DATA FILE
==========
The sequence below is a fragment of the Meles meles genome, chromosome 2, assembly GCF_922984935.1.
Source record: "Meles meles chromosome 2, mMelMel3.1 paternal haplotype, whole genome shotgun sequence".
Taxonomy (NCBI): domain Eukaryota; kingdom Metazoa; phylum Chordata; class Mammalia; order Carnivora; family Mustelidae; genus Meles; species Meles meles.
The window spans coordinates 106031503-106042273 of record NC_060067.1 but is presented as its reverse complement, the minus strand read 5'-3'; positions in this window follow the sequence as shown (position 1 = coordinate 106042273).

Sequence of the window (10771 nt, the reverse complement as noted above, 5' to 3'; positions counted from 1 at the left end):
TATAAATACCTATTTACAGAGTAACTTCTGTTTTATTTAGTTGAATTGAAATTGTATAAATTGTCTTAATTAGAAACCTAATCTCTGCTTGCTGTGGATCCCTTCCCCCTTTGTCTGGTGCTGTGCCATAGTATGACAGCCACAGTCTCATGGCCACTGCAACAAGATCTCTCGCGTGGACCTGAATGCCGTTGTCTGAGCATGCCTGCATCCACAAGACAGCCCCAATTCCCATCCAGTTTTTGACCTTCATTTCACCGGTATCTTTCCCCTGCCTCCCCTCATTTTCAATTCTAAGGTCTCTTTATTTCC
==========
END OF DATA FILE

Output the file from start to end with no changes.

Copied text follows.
The sequence below is a fragment of the Meles meles genome, chromosome 2, assembly GCF_922984935.1.
Source record: "Meles meles chromosome 2, mMelMel3.1 paternal haplotype, whole genome shotgun sequence".
Taxonomy (NCBI): domain Eukaryota; kingdom Metazoa; phylum Chordata; class Mammalia; order Carnivora; family Mustelidae; genus Meles; species Meles meles.
The window spans coordinates 106031503-106042273 of record NC_060067.1 but is presented as its reverse complement, the minus strand read 5'-3'; positions in this window follow the sequence as shown (position 1 = coordinate 106042273).

Sequence of the window (10771 nt, the reverse complement as noted above, 5' to 3'; positions counted from 1 at the left end):
TATAAATACCTATTTACAGAGTAACTTCTGTTTTATTTAGTTGAATTGAAATTGTATAAATTGTCTTAATTAGAAACCTAATCTCTGCTTGCTGTGGATCCCTTCCCCCTTTGTCTGGTGCTGTGCCATAGTATGACAGCCACAGTCTCATGGCCACTGCAACAAGATCTCTCGCGTGGACCTGAATGCCGTTGTCTGAGCATGCCTGCATCCACAAGACAGCCCCAATTCCCATCCAGTTTTTGACCTTCATTTCACCGGTATCTTTCCCCTGCCTCCCCTCATTTTCAATTCTAAGGTCTCTTTATTTCC